A still from Into the Deep by Emma Sullivan, an official selection of the World Cinema Documentary Competition at the 2020 Sundance Film Festival. Courtesy of Sundance Institute.
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‘Into the Deep’ (Photo credit: Sundance Film Festival).
Australian writer-director Emma Sullivan’s true-crime documentary Into the Deep has been praised as more chilling than some of the horror movies which screened in the Sundance Film Festival’s Midnight section.
Commissioned by Netflix and produced by Denmark’s Mette Heide and Aussie Roslyn Walker, the film premiered in the world cinema documentary competition at Sundance.
Sullivan was filming Danish inventor and rocket engineer Peter Madsen for a doco on his space lab when events took a shocking turn.
On August 10 2017 he brutally murdered Swedish journalist Kim Wall on his homemade submarine in the waterways outside Copenhagen. He was convicted and sentenced to life in prison.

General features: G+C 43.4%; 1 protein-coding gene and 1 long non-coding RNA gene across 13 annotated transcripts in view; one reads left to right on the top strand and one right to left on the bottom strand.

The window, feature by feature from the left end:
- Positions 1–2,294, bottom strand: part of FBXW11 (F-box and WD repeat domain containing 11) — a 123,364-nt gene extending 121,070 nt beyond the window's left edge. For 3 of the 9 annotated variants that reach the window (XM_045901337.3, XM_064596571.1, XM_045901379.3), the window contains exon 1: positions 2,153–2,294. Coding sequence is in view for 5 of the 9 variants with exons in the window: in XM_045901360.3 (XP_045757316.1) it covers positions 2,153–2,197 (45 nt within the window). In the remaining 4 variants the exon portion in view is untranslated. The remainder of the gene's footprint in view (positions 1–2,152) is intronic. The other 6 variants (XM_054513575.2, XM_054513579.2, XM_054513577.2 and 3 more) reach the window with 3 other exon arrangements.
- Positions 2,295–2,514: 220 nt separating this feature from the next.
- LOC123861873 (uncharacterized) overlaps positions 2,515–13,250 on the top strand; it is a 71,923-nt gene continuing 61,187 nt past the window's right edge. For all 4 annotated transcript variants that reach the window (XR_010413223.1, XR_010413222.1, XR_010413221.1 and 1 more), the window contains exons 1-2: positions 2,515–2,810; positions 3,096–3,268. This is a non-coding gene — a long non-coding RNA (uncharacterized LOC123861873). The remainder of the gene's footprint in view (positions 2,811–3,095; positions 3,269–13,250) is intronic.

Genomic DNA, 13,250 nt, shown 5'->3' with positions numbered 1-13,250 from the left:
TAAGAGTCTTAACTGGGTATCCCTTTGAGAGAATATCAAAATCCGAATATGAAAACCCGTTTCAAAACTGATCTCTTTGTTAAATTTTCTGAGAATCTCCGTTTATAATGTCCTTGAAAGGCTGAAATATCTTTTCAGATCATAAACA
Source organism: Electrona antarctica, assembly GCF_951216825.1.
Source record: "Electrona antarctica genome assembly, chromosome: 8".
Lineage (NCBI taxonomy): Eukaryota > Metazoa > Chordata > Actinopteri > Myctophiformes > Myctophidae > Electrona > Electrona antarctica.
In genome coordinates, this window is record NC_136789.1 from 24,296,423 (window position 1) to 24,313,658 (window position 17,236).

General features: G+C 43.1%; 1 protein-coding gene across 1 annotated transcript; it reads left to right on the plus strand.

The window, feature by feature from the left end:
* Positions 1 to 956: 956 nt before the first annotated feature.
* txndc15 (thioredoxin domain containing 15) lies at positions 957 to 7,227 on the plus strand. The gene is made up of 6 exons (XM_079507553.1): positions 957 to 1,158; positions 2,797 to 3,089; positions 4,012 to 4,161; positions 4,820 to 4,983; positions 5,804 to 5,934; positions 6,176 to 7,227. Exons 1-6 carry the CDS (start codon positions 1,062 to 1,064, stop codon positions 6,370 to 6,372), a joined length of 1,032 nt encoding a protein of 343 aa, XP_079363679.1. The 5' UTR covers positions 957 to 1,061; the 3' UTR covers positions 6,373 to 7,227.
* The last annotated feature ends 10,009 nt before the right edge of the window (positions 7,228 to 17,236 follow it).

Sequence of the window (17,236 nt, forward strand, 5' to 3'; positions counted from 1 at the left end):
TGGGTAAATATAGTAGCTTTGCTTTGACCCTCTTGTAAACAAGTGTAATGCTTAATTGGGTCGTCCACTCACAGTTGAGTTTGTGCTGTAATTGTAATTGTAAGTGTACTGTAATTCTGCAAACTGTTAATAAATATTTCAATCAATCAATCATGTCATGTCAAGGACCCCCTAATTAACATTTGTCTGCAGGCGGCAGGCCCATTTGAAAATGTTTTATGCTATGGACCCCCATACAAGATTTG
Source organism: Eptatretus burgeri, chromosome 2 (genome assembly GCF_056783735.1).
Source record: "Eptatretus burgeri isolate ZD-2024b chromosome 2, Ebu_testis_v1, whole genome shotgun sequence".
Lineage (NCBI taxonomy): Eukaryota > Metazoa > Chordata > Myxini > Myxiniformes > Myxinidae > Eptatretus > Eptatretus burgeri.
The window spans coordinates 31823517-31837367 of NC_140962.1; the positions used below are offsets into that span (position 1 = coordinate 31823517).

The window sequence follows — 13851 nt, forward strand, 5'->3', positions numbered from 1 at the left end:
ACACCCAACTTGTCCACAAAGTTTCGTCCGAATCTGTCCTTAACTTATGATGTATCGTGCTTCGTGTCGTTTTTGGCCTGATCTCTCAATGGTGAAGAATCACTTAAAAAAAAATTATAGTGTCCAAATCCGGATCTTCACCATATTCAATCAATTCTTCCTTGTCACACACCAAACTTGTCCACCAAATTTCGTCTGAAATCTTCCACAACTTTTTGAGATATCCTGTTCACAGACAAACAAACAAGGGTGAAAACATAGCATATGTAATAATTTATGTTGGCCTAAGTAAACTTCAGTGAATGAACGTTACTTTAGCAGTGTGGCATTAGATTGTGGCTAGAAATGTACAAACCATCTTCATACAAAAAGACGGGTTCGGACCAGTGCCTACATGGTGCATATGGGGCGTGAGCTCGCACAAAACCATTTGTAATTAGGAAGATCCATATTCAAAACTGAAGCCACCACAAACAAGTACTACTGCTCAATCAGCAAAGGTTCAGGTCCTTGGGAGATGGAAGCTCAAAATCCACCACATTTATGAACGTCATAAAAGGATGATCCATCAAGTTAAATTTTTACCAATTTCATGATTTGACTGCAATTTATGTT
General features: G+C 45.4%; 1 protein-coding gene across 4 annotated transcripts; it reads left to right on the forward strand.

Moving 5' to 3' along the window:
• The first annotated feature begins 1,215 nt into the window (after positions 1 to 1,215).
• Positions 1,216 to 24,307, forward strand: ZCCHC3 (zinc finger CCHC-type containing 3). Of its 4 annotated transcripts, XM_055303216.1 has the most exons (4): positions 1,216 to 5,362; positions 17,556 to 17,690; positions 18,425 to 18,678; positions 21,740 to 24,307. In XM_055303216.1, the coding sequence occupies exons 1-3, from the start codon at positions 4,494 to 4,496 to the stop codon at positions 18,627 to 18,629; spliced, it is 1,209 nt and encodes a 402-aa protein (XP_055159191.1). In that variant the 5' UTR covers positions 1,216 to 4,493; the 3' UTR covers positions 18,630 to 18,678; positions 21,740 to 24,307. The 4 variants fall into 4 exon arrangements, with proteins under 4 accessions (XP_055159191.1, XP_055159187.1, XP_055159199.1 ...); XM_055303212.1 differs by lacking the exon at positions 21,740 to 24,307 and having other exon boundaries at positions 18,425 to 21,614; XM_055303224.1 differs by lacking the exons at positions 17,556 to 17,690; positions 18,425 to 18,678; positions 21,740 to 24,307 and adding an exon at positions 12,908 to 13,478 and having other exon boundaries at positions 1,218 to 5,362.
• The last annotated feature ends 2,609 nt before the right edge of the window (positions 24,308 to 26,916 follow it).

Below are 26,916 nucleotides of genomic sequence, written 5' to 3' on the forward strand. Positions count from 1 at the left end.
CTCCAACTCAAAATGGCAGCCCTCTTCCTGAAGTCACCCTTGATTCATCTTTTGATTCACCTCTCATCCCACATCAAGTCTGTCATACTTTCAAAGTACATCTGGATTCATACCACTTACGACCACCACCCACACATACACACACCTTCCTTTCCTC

Among the first reviews, Vanyaland’s Nick Johnston lauded the extensive and genuinely stunning footage that the documentarian filmed over the course of two years, both before the murder and in its immediate aftermath.
“It is a tremendous work, one more bone-chilling than any number of features playing in the Midnight lineup this year at Sundance,” he said.
“Into the Deep is a unique beast in a documentary landscape that’s more consumed than ever with the true-crime genre and is a must-watch for anyone even slightly curious about the events of this bizarre and tragic crime.”
Variety’s Amy Nicholson found the film “restrained, humanist and chilling, both a portrait of evil and a story of the workers left ashore floundering to understand how they devoted their lives to a fiend.”
Birth.Movies.Death.com’s Ed Travis said: “Emma Sullivan has a major accomplishment under her belt with Into The Deep. In some ways, it’s likely a documentarian’s dream for a subject to morph into a headline-grabbing subject entirely out of their control.
“Sullivan’s stroke of genius is in her assembly. With the date of the disappearance as our mooring, the film jumps back and forth in time, chronicling at first the confusion, and then the dismay, of Madsen’s co-workers (who are really the eyes through which we observe this film)… and then taking us back to ‘before’ when an Elon Musk-like figure is leading a bunch of idealistic engineers in a quest to launch an amateur rocket into space.
“The contrast is so disorienting. The nerves are so raw. The dreams feel pure and whimsical before, and naive and soul crushing after.”
Netflix has yet to set a premiere date for the film, Sullivan’s first feature-length doc, which was developed with Film Victoria’s support.